Veterans call on McCain to take back endorsement of ‘unfit, bigot’ Trump

Navy veteran Nate Terani carries a symbolic box of petitions asking Sen. John McCain and other GOP leaders to withdraw their endorsement of Donald Trump. (Photo by Emily Zentner/Cronkite News)

Terani and other veterans delivered petitions from Common Defense PAC and with 100,000 signatures asking GOP leaders to renounce Trump’s candidacy. (Photo by Emily Zentner/Cronkite News)

Former Sgt. Crystal Cravens, an Army veteran, appealed to Sen. John McCain, R-Arizona, as a veteran, asking him to renounce GOP presidential nominee Donald Trump. (Photo by Emily Zentner/Cronkite News)

Nate Terani, an Arizonan, a Muslim and a Navy veteran, joined others urging Sen. John McCain to stand up for veterans and withdraw his Trump endorsement. (Photo by Emily Zentner/Cronkite News)

WASHINGTON — Veterans rallied outside Sen. John McCain’s Capitol Hill office Thursday demanding that the Arizona Republican rescind his endorsement of GOP presidential nominee Donald Trump in light of Trump’s comments about veterans and Muslims.

“I am a Muslim American veteran and I am also an Arizona constituent of Sen. John McCain,” said Nate Terani, a Navy veteran who spoke at the event. “Donald Trump is a bigot and a racist and he is unfit for that position (of president).”

Terani and the other veterans delivered petitions from the Common Defense PAC and that they said had 100,000 signatures asking McCain and other Republican leaders to unendorse Trump.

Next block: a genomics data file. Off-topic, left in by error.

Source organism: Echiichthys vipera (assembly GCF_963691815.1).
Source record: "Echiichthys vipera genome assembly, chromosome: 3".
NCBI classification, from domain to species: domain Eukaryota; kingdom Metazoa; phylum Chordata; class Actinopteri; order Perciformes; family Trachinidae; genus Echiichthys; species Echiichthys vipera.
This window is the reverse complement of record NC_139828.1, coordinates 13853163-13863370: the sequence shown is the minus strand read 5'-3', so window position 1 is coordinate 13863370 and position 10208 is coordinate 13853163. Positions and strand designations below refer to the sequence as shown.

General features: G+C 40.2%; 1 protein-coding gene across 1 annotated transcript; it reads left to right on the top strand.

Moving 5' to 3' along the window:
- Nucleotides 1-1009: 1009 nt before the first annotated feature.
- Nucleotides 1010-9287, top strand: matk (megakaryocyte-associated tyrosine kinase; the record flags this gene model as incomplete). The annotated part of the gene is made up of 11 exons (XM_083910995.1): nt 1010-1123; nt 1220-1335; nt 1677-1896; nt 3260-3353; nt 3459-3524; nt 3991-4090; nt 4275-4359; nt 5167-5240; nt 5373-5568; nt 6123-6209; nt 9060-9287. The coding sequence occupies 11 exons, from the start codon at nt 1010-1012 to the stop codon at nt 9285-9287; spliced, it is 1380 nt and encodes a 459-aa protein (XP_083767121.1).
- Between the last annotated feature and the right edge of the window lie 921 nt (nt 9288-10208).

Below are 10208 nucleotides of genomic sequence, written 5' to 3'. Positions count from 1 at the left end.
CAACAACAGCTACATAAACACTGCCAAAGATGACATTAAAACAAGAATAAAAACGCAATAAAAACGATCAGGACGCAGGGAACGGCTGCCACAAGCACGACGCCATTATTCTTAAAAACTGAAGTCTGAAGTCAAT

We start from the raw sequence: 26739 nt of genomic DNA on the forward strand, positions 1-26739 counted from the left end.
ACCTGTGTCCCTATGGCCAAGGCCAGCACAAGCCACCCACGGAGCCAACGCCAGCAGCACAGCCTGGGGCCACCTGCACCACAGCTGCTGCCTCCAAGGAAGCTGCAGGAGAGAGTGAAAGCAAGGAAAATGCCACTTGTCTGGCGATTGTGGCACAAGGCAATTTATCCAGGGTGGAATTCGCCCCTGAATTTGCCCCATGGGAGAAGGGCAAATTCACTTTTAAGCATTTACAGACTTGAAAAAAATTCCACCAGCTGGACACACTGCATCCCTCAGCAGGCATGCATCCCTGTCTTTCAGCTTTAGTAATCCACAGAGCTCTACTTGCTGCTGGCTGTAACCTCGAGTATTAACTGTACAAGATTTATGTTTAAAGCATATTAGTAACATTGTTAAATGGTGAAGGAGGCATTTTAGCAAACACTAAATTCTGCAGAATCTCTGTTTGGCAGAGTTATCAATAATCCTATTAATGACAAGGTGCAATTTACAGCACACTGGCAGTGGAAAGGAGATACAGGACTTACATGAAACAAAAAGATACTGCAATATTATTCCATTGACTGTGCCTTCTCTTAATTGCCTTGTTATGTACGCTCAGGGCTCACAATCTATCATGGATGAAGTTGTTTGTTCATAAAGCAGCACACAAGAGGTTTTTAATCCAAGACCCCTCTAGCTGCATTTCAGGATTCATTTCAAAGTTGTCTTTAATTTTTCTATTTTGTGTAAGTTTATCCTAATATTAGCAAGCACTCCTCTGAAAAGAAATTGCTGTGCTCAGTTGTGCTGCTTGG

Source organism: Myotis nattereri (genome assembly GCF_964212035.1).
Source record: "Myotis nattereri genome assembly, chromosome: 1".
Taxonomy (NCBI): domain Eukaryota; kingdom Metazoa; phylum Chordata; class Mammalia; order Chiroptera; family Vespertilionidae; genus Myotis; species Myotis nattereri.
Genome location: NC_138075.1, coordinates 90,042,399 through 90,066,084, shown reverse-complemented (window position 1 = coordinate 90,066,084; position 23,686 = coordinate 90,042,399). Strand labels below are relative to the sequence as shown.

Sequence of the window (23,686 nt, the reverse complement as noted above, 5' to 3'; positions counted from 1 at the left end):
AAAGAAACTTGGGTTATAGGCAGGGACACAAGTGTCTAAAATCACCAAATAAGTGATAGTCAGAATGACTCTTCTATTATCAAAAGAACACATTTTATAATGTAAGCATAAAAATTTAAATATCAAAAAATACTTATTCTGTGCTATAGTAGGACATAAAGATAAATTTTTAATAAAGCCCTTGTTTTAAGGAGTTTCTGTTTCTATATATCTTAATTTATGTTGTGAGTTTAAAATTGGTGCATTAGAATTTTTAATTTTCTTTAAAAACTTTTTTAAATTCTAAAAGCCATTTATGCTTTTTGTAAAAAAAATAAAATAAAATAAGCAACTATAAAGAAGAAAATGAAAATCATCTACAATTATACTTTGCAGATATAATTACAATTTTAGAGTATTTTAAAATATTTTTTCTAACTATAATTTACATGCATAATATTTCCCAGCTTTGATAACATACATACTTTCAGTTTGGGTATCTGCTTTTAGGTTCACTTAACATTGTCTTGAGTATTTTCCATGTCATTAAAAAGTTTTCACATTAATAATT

If McCain were to do so, he would be repaying Trump in kind: The petitions were delivered just days after Trump told the Washington Post that he would not endorse McCain in Arizona’s primary later this month.

But Geoffrey Skelley, a political analyst with the University of Virgina’s Center for Politics, said Trump’s rejection could be a blessing in disguise for McCain.

“He’s perhaps in a better position now to walk the line between out-and-out supporting Trump and rejecting him,” Skelley said. “He doesn’t have to cozy himself up to Trump, and Trump is probably not going to be campaigning with him.”

Skelley said McCain is still the favorite in the race, even though Arizona is a “competitive” state where a five-term incumbent like McCain could face some resistance. He said Trump’s comments would help shield McCain from charges by his likely Democratic challeger, Rep. Ann Kirkpatrick, D-Flagstaff, that McCain is aligned with Trump.

“McCain could potentially use this to his benefit,” Skelley said. “Kirkpatrick is going to try to connect McCain to Trump, that’s fairly obvious.”

But Terani said it’s not enough that McCain has not been endorsed by Trump – the senator has to say he will not endorse Trump.

Terani pointed to Trump’s criticism of the Democratic National Convention speech by Khizr Khan, whose son, Army Capt. Humayun Khan, was killed while serving in Iraq in 2004. Terani said the time has come for McCain to stop backing Trump.

“I think it goes part and parcel with the bigot we’ve seen, the Islamophobe we’ve seen, in Donald Trump,” Terani said Thursday. “He (McCain) should unendorse Donald Trump and say why he’s unendorsing him.”

McCain’s office did not respond to requests for comment on the petitions Thursday.

While he has never endorsed Trump by name, McCain has said repeatedly since September that he will support the Republican nominee – a statement he did not take back when Trump accepted the nomination at the party’s convention last month.

The veterans appealed to McCain both as a veteran and as a senator to take back his endorsement and defend those they feel Trump has insulted.

“I’m done listening. I’ve heard enough,” former Army Sgt. Alexander McCoy said. “Sen. McCain, you have heard enough, too. You served and you sacrificed in ways Donald Trump cannot understand.”

Army veteran Sgt. Crystal Cravens also spoke, calling on McCain not to be afraid of Trump’s wrath and to unendorse Trump despite the criticism that may come from the nominee and his supporters.

“Sen. McCain, please remind Donald Trump that we are people, not pawns,” Cravens said.